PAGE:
Telehealth and virtual care services have grown rapidly the in last few years, expanding access to care for millions of Americans. Virtual care can be a cost-effective option for a range of healthcare services, including preventative care, primary care, and behavioral health. Telehealth appointments are also more convenient for patients who do not seek care because of scheduling conflicts or location.  

Ninety-six percent of large companies currently cover some form of telemedicine. Studies show telehealth services are more convenient and less expensive for employees and their employers. Employers who include virtual care and telehealth providers in their benefit plan increase access and decrease costs for their employees. But some virtual services can come with unexpected costs. It’s important to educate your employees on the fees they could be responsible for when seeking virtual care.   

Charges for Patient Portal Messages to Providers 

The ability to send messages to providers via patient portals has allowed patients to ask their providers questions about a health condition or prescription medication without needing to schedule an office visit. This has reduced out-of-pocket costs for patients and increased convenience. With messaging, patients don’t need to pay for an office visit or commute to an appointment and wait to see their provider. 

The number of portal messages patients send to physicians has greatly increased as more people utilize virtual care. To help balance physician workload, some healthcare providers are beginning to explore alternative compensation models including charging fees for messages that require clinical time and medical expertise.  

Depending on insurance coverage, patients may see charges ranging from $36 to $70 per message. It’s important to educate your employees about messaging fees if providers in your network charge fees for patient portal messages.  

Facility Fees for Virtual Care 

Another fee patients may need to pay for their telehealth or virtual care visit is a facility fee. Yes, even for virtual visits, if the provider is affiliated with a health system that charges facility fees, the patient will be charged a facility fee for the visit. While once uncommon, facility fees for virtual visits are becoming more commonplace as health systems acquire additional clinics and practices.  

Facility fees can add hundreds – or even thousands of dollars – to a patient’s bill depending on their insurance and the health system the provider is affiliated with. A Colorado mom was surprised with a $847 facility fee for her son’s virtual visit with a speech therapist. Similarly, a mother in Connecticut was told she’d receive two bills for her son’s virtual appointment with a pediatric specialist. One for the physician fee and one for the facility fee, ranging from $50 to $350, depending on her insurance coverage.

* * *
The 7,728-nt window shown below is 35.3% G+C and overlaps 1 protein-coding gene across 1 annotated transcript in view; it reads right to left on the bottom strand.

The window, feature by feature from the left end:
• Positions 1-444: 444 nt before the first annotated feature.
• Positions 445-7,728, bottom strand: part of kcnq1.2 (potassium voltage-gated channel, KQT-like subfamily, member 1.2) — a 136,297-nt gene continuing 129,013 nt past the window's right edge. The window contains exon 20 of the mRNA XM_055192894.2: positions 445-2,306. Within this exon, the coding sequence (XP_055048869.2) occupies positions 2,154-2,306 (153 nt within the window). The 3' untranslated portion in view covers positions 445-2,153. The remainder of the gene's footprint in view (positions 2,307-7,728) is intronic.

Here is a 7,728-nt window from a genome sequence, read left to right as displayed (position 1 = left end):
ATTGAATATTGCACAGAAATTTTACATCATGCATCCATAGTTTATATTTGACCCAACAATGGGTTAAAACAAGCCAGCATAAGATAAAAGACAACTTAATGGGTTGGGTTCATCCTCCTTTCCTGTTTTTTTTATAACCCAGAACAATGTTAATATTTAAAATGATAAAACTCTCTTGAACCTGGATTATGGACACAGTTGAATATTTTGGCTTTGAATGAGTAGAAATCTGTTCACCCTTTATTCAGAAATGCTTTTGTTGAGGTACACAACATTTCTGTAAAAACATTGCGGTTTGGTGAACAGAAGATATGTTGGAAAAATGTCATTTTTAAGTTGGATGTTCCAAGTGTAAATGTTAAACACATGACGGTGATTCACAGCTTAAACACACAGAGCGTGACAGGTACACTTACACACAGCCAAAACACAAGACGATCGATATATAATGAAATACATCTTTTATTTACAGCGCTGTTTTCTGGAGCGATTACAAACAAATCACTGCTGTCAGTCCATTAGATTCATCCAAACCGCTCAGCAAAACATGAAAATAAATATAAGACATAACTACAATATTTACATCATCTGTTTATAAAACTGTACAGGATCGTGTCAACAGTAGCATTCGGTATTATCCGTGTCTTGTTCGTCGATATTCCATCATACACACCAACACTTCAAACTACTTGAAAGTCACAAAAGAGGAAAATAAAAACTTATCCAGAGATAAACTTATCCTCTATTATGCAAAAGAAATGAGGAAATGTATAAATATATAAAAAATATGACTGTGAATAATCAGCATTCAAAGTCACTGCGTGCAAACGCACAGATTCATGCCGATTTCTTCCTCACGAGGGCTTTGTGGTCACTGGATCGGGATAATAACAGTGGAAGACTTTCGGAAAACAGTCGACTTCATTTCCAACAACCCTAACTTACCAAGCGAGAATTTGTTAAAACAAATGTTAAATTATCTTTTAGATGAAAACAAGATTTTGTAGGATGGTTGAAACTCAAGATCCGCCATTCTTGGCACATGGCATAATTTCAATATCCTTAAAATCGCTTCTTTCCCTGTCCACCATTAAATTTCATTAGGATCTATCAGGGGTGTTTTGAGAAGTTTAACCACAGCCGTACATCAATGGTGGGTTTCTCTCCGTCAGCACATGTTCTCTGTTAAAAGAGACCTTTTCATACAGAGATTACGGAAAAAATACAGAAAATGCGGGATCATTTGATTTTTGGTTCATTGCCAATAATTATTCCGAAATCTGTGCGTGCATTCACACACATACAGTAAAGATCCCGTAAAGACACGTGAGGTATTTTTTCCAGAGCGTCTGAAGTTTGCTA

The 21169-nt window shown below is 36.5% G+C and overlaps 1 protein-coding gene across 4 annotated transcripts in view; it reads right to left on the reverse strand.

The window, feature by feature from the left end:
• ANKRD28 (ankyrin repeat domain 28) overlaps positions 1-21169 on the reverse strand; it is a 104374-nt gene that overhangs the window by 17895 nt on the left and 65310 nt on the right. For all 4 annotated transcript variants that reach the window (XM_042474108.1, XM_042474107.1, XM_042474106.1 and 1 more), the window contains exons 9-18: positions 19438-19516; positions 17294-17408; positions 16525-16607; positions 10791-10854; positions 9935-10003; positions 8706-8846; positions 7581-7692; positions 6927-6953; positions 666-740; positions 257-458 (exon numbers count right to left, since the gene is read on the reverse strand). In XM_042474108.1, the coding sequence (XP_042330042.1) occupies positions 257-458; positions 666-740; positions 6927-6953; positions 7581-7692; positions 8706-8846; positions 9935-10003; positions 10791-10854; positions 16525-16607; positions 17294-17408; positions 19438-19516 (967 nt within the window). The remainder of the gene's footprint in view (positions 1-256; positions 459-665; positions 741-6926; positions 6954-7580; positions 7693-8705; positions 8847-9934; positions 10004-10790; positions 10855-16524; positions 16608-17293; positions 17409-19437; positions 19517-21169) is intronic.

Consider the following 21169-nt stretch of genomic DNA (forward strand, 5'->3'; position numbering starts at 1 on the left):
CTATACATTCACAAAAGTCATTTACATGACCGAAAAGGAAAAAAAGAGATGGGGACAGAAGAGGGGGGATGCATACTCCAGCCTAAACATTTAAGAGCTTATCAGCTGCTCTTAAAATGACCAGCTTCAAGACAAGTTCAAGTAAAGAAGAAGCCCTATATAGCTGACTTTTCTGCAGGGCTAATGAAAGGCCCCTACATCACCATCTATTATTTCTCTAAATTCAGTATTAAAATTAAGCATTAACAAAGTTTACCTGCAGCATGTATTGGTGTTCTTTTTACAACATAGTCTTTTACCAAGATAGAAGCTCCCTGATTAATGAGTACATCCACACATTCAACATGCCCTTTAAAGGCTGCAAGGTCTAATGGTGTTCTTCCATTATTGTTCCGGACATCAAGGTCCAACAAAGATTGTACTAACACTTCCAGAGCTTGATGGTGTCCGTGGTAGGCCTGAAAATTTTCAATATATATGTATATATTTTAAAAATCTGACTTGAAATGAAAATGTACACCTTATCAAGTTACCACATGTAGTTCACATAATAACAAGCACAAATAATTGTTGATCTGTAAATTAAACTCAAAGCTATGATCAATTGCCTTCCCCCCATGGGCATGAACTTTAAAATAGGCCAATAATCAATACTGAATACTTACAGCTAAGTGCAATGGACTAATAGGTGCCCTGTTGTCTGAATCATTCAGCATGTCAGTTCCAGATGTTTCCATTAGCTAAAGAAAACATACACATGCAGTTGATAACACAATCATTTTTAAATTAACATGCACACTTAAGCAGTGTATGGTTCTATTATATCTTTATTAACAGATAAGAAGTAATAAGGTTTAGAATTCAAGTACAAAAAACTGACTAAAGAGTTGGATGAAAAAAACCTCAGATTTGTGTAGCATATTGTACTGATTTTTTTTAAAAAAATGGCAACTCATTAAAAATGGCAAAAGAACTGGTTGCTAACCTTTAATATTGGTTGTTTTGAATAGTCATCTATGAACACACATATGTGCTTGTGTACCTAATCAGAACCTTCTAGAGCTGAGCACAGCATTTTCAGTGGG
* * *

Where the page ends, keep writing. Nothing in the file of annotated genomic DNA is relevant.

Protect Your Employees from Hidden Costs in Virtual Care 

If you want your employees to be informed about the cost of their telehealth and virtual care services, it is important to communicate consistently. Let your employees know which providers in your benefit plan have facility fees for virtual visits.  

Adding information about additional fees to your annual benefit presentation is a great start. But it is also important to communicate with your employees about their healthcare costs year-round. Set aside time throughout the year to go over your benefit plan and answer employees’ questions. Send updates to employees if you find out a provider in your network has changed their fee structure or policies. That way employees can be aware of additional costs for upcoming appointments or consider alternative providers.  

The Alliance helps employers educate their employees to be smarter healthcare consumers. We provide resources to our employer-members including our Find a Doctor tool. This allows employees to easily find in-network providers, including virtual providers. We also offer educational flyers that inform employees how to find in-network providers, where to seek care for different health conditions and how to properly prepare for upcoming appointments. When patients know how to get the most out of their care, they save themselves and their self-funded employers money. This means patients can receive the care they need, and employers can offer better benefits at a lower cost. 

Contact our Business Development team to learn how The Alliance can help your organization. We can help you provide effective telehealth and virtual care benefits for your employees and their families.

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Mike Roche

Mike Roche

Director of Business Development at The Alliance

Mike Roche joined The Alliance as member services manager in 2015. He is responsible for working with Alliance employers on health benefit strategies; sharing data-based information to help members manage their health care spend; and serving as a voice of member employers. 
Mike has a strong background in health benefits and self-funding. He previously served as a regional sales advisor for Digital Benefits Advisors in Madison, Wis., where he managed the health benefits for more than 160 credit union clients across 14 states. Prior to that position, Mike worked at CUNA Mutual Group in their employee benefits division for almost 10 years as an employee benefits sales specialist. 
Mike has a bachelor’s degree with a double major in marketing and business administration and is licensed in both health and life insurance in Wisconsin, Illinois, Iowa, Minnesota, Nebraska and Montana. 

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